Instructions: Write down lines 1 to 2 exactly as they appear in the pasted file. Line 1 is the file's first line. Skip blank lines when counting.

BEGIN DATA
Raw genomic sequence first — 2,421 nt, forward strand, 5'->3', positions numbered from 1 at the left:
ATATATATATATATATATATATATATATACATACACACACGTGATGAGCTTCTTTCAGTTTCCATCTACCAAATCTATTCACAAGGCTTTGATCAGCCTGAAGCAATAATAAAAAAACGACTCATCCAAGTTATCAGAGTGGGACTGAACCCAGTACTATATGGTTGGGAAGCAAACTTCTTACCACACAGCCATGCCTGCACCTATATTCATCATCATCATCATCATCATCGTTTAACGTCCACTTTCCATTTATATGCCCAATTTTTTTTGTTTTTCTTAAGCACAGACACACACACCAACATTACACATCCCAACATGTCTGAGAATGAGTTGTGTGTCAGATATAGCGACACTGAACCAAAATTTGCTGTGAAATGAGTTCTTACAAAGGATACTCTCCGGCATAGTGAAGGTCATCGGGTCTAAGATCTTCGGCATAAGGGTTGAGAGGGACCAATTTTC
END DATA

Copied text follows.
Raw genomic sequence first — 2,421 nt, forward strand, 5'->3', positions numbered from 1 at the left:
ATATATATATATATATATATATATATATACATACACACACGTGATGAGCTTCTTTCAGTTTCCATCTACCAAATCTATTCACAAGGCTTTGATCAGCCTGAAGCAATAATAAAAAAACGACTCATCCAAGTTATCAGAGTGGGACTGAACCCAGTACTATATGGTTGGGAAGCAAACTTCTTACCACACAGCCATGCCTGCACCTATATTCATCATCATCATCATCATCATCGTTTAACGTCCACTTTCCATTTATATGCCCAATTTTTTTTGTTTTTCTTAAGCACAGACACACACACCAACATTACACATCCCAACATGTCTGAGAATGAGTTGTGTGTCAGATATAGCGACACTGAACCAAAATTTGCTGTGAAATGAGTTCTTACAAAGGATACTCTCCGGCATAGTGAAGGTCATCGGGTCTAAGATCTTCGGCATAAGGGTTGAGAGGGACCAATTTTC